Six students take home Elevator Pitch Competition prizes

Grove City College’s Elevator Pitch Competition (EPC), sponsored by Beans on Broad, challenges entrepreneurial students to effectively sell potential investors on a venture and to do it very quickly.

Each student has just two minutes to convince a panel of judges that their ideas have both merit and the potential to turn a profit.

Since 2007, the College’s Center for Entrepreneurship + Innovation (E+I) has hosted the competition and some of the winners turned their EPC ideas into growing businesses. The “elevator” pitch is a frequently used term, which literally means “tell me about your new venture within the time it would take to ride up an elevator.”

The 2022 edition was held Wednesday, Nov. 9 as fifteen finalists made their pitches to a panel of three expert judges while an in-person and online audience watched. The finalists were selected from a pool of more than 150 students who prepared video pitches for the competition by a team of volunteer alumni evaluators. With a packed house in Sticht Auditorium and approximately 500 individuals tuning in online, student participants were presenting to a wide-reaching audience.

Junior Luke Mantzell, a Finance and Entrepreneurship major from West Middlesex, Pa., cleaned up, taking first place in the Social Enterprise category, and winning the Social Impact and Fan Favorite awards with his pitch for the Book N Bullet Foundation, a nonprofit dedicated to addressing the declining hunting population.

That decline, he said, “raises a huge problem in the conservation world of not enough hunters or predators to manage the growing deer population.” He proposed an effort to increase the hunting population through education and mentorship.

Mantzell says he isn’t sure if he’s going to take Book N Bullet any further than the EPC, but said he is trying to get his pitch video to the Pennsylvania Game Commission to gauge interest in the idea. “Depending on responses, I could be moving forward with the idea to turn this idea into real life. The next steps are: to be continued…,” he said. Mantzell took home $850 for his efforts.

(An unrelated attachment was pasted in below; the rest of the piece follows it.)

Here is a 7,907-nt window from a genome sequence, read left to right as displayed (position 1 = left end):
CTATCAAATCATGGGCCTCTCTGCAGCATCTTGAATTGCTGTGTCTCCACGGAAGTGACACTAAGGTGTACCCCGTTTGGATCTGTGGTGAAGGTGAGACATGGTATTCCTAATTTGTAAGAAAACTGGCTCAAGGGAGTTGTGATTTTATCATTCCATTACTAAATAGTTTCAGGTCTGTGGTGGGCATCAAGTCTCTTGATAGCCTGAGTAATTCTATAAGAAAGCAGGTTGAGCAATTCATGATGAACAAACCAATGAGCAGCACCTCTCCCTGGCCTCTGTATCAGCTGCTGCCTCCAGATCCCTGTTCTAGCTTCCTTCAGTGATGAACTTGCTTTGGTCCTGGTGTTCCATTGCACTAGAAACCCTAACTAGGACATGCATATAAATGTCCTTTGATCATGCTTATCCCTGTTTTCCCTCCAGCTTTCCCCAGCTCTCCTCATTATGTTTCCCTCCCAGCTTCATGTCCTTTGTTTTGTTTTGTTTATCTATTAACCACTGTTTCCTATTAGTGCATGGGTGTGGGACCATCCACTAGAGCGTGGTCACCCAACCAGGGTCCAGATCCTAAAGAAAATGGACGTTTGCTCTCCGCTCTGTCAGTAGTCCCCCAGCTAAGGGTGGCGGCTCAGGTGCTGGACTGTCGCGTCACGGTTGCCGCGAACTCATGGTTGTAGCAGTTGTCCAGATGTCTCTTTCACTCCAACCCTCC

Following Mantzell in the Social Enterprise category were: Mary Golias, a freshman Design and Innovation major, in second place with her pitch for Art on Wheels, a business serving low-income communities with art education and spiritual support; and Benjamin Lockwood, a senior Finance major, in third with Adopt a Golfer, a venture that connects at-risk youth with golf mentors. Golias took a $400 prize and Lockwood netted $300.

In the Commercial Enterprise category, Shelton Brower, a junior Marketing major, won first place and $500 with SoloCollar, an electronic dog collar. Junior Design and Innovation major Sarah Welker’s pitch for MadeFree, an allergen-free protein bar, won second place and $400 and senior Entrepreneurship major Joe Gray took third place and $300 with Cliqz, a social network that gives people friends and plans.

The $250 Social Impact Prize was sponsored by the Grove City Foundation, an affiliate of the Community Foundation of Western Pennsylvania and Eastern Ohio, and presented by Dorene Powell, vice president of the foundation. An audience vote determined the $100 Fan Favorite Award, and nearly 400 votes were received in total.